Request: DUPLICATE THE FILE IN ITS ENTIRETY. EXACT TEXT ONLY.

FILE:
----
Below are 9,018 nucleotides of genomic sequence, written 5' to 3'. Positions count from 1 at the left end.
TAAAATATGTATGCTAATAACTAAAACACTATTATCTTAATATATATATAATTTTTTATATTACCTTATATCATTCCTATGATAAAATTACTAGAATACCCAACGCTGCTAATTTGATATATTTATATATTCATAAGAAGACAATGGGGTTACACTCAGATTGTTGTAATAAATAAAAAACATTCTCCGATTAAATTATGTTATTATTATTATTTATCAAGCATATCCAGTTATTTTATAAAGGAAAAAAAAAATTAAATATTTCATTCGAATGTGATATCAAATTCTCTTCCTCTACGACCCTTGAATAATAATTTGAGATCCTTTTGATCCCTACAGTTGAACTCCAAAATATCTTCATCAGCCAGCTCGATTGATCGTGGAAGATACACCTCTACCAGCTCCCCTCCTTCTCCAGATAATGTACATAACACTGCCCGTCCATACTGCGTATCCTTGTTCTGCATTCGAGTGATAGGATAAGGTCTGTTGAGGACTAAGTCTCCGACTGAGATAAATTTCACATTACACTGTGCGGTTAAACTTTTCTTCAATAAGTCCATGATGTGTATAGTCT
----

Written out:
Below are 9,018 nucleotides of genomic sequence, written 5' to 3'. Positions count from 1 at the left end.
TAAAATATGTATGCTAATAACTAAAACACTATTATCTTAATATATATATAATTTTTTATATTACCTTATATCATTCCTATGATAAAATTACTAGAATACCCAACGCTGCTAATTTGATATATTTATATATTCATAAGAAGACAATGGGGTTACACTCAGATTGTTGTAATAAATAAAAAACATTCTCCGATTAAATTATGTTATTATTATTATTTATCAAGCATATCCAGTTATTTTATAAAGGAAAAAAAAAATTAAATATTTCATTCGAATGTGATATCAAATTCTCTTCCTCTACGACCCTTGAATAATAATTTGAGATCCTTTTGATCCCTACAGTTGAACTCCAAAATATCTTCATCAGCCAGCTCGATTGATCGTGGAAGATACACCTCTACCAGCTCCCCTCCTTCTCCAGATAATGTACATAACACTGCCCGTCCATACTGCGTATCCTTGTTCTGCATTCGAGTGATAGGATAAGGTCTGTTGAGGACTAAGTCTCCGACTGAGATAAATTTCACATTACACTGTGCGGTTAAACTTTTCTTCAATAAGTCCATGATGTGTATAGTCT